Just the back yard!? Nah, I want the front and side yards landscaped in natives too.

Friday, June 21, 2013

Regular Visitor or Resident?

I was pleased to see a cedar waxwing perched on a dead branch of one of the wild cherry trees--of course, I didn't know what it was from the distance, but, after it flew to the quaking aspen in the blueberry patch, I was able to identify it through the zoom of the camera.  Normally, I have to wait until I upload the picture, but it was close enough, that, once I knew what it was, I was able to see recognize it with the naked eye thanks to its colorful wax-wings.

I've seen them in the yard a few times since last year, and I have to wonder if they might not be nesting here.  That would be thrilling to me.  If not yet, once I have more fruiting shrubs and trees, I expect they might. :)

Sunday, June 9, 2013

At It Again

Normally after the bluebirds fledglings have left the nest, within a few days, I clean out the old nest and wipe down the inside of the nest box (and around the entrance hole) with a bleach and water solution.  This year, with the house wren nesting across the yard, I put off the clean-up.  I figured after all the energy that it took to feed and care for the young, a little break would be welcomed.

However, after I noticed a photo I'd taken earlier in the week showed the male bird checking out the entrance hole again, I went out to clean the box a day or two later.  Since I was unsure what if the male bird would keep checking after finding the old, messy nest, I decided to leave the door open for 24 hours, hoping that would draw the attention of the pair if they were still in the area.  The next afternoon, I came back and closed the door...and waited to see what would happen.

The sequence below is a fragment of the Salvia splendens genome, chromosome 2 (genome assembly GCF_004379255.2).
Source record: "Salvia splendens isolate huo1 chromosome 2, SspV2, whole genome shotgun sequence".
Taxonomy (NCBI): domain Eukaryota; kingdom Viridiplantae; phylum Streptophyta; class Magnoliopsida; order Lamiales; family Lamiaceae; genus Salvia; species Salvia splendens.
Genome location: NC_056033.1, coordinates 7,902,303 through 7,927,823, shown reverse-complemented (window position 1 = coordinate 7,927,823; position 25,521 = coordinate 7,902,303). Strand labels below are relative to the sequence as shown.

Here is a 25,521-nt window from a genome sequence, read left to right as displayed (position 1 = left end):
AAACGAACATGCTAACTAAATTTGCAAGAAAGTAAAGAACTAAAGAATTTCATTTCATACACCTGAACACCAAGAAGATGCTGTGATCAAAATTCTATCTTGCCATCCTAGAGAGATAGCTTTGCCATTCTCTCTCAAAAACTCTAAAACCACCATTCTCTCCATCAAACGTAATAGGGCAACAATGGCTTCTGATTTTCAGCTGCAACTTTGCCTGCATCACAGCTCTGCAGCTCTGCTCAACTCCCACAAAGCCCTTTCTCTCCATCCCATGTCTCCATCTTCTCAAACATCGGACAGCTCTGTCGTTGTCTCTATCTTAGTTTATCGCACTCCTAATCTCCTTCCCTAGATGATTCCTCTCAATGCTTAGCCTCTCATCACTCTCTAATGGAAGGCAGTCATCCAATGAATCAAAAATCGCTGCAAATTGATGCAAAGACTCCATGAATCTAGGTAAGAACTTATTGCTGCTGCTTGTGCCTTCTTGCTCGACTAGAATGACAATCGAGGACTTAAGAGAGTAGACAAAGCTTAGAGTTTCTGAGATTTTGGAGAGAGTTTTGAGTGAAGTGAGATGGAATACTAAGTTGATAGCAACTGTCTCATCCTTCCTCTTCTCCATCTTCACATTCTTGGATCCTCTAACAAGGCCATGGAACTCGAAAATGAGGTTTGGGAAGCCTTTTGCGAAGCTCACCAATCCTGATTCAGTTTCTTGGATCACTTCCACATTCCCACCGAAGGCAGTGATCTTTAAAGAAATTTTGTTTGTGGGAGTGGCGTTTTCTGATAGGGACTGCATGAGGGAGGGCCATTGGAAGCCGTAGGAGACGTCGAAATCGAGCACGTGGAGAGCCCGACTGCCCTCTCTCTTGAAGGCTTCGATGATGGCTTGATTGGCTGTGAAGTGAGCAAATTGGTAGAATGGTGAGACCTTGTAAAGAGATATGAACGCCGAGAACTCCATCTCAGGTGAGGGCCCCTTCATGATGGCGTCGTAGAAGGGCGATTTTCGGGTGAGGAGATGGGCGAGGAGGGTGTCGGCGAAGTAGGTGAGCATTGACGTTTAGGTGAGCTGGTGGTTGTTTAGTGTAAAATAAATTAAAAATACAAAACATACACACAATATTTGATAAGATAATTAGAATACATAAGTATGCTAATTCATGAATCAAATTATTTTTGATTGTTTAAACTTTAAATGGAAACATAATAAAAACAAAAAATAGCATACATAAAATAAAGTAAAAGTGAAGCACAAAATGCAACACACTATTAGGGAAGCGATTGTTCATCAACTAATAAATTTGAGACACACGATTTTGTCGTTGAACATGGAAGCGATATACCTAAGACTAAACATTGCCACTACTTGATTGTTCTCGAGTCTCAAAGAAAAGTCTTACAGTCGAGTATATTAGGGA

Again we were gone, but when I checked again within four days of cleaning it out, I found a completed nest!  :)  I'm pleased that they didn't go looking elsewhere.

 From the research I did online, it appears that once the house     wrens eggs are laid, they stop attacking other birds' nests..."as if a switch was flipped".  So, I'm hopeful that there will be nothing to interfere with the bluebirds having a fully successful second brood.

Nature Taking its Course, I Guess...

We have been busy and away too many weekends in a row lately.  I have not been able to keep as much of an eye on things as I'd like--not that I think I could've done much to change what appears to have happened.

I knew the bluebirds were back and had been feeding their young.  They were the first cavity nester to begin nesting in the meadow where I have several nest boxes.  Later, the tree swallows appeared--in bigger numbers than I've had before...although the last two years, I've found their nests and eggs abandoned.   I also had--what I thought was a Carolina wren.  I'd seen a pair late this winter/early spring, so, when I saw a wren at a distance, I assumed it was the Carolina; however, it was a house wren.  House wrens are notorious for piercing the eggs of other cavity nesters--and apparently open-nesting birds as well.

With that said, house wrens are native birds--I don't like their behavior, but I have welcomed nature to my yard.  It appears that only two of my bluebirds brood survived to fledge.  I always seem to miss them actually leaving the nest, but maybe some day I'll get it on video.

For now, here is the footage I got that shows the two babies getting fed by dad: